Individuals at risk of seropositive rheumatoid arthritis: the evolving story

S. Rantapää Dahlqvist, F. Andrade

Research output: Contribution to journalReview articlepeer-review

6 Scopus citations


The aetiology of the autoimmune disease rheumatoid arthritis (RA) involves a complex interplay between genetic and environmental factors that initiate many years before the onset of clinical symptoms. These interactions likely include both protective and susceptibility factors which together determine the risk of developing RA. More than 100 susceptibility loci have been linked to RA. The strongest association is with HLA-DRB1 alleles encoding antigen presenting molecules containing a unique sequence in the peptide-binding grove called the ‘shared epitope’. Female sex, infections during childhood, lifestyle habits (e.g. smoking and diet) and distinct microbial agents, amongst many others, are interacting risk factors thought to contribute to RA pathogenesis by dysregulating the immune system in individuals with genetic susceptibility. Interestingly, patients with RA develop autoantibodies many years before the clinical onset of disease, providing strong evidence that the lack of tolerance to arthritogenic antigens is amongst the earliest events in the initiation of seropositive RA. Here, we will discuss the clinical and mechanistic evidence surrounding the role of different environmental and genetic factors in the phases leading to the production of autoantibodies and the initiation of symptomatic RA. Understanding this complexity is critical in order to develop tools to identify drivers of disease initiation and propagation and to develop preventive therapeutics.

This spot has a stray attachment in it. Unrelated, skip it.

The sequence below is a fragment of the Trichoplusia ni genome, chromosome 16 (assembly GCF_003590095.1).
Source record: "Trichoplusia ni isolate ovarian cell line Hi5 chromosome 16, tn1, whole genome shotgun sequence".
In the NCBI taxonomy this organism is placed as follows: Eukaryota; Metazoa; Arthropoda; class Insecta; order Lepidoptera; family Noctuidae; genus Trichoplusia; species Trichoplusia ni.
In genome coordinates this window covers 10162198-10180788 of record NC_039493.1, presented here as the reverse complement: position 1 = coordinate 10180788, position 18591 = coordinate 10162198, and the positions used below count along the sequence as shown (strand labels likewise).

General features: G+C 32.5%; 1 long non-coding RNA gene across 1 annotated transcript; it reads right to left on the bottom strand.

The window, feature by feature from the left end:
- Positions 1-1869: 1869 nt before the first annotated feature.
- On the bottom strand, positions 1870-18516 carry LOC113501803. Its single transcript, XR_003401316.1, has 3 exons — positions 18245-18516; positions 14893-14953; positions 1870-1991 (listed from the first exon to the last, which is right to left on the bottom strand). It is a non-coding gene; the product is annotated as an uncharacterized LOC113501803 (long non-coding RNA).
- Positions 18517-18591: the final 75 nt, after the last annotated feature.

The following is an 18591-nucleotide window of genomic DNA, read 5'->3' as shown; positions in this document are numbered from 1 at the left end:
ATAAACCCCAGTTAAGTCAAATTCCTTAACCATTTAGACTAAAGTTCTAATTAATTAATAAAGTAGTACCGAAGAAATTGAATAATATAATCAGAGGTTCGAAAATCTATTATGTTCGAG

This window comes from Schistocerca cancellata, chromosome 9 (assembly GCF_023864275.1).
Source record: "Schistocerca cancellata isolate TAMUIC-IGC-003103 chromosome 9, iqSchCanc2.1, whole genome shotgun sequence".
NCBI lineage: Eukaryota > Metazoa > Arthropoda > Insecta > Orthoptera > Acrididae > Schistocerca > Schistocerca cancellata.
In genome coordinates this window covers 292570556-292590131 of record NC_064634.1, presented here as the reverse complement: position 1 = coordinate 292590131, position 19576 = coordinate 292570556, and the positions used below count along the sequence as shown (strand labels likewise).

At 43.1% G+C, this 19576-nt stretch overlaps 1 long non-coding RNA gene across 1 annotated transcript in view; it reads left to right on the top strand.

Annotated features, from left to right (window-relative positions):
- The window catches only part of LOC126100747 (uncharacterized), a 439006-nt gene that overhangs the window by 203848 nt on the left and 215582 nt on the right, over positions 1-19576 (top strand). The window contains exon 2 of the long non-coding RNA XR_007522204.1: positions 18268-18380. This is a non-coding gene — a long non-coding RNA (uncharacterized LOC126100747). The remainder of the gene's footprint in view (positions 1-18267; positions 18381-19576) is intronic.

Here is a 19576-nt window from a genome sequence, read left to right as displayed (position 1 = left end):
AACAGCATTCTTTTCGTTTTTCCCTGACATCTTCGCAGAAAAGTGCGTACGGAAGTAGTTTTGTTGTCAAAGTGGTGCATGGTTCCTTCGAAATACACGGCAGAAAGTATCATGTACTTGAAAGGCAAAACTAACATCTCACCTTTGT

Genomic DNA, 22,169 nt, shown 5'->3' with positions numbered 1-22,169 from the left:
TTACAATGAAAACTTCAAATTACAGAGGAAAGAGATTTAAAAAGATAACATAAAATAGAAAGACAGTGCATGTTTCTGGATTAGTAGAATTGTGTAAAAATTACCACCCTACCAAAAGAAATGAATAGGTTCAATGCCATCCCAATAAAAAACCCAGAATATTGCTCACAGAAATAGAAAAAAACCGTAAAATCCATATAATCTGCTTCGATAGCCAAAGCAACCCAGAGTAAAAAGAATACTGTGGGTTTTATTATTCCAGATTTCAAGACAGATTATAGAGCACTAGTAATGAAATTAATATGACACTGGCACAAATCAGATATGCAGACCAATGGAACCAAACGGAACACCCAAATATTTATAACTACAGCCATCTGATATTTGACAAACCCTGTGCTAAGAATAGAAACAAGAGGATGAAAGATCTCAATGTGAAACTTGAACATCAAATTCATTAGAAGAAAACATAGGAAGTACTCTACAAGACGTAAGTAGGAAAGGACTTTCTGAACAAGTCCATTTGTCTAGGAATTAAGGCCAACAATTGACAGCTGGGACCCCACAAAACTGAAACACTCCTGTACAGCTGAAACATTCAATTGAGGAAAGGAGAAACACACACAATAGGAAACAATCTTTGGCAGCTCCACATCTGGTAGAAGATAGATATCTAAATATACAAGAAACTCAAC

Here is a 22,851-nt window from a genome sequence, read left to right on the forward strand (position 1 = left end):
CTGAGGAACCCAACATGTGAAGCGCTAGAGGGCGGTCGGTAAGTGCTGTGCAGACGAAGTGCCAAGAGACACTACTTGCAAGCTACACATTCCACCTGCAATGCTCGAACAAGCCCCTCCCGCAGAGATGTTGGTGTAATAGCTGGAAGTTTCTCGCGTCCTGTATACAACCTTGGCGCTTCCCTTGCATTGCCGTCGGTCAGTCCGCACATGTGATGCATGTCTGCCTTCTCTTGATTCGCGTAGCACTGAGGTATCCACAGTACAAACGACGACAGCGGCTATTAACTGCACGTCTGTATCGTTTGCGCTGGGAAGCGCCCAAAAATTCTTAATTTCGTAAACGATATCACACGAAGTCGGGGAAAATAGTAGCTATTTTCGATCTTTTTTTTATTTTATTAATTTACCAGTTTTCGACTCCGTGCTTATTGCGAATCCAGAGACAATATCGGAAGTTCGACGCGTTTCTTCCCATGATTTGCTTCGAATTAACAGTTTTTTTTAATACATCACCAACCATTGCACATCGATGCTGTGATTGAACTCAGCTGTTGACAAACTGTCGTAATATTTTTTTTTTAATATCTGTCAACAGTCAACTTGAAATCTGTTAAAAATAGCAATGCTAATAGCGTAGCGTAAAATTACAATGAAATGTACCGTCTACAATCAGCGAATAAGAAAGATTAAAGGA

Original languageEnglish (US)
Pages (from-to)627-643
Number of pages17
JournalJournal of Internal Medicine
Issue number6
StatePublished - Dec 1 2019


  • HLA-shared epitope
  • antibodies against citrullinated peptides
  • microbiota
  • presymptomatic individuals
  • rheumatoid arthritis
  • risk factors

ASJC Scopus subject areas

  • Internal Medicine


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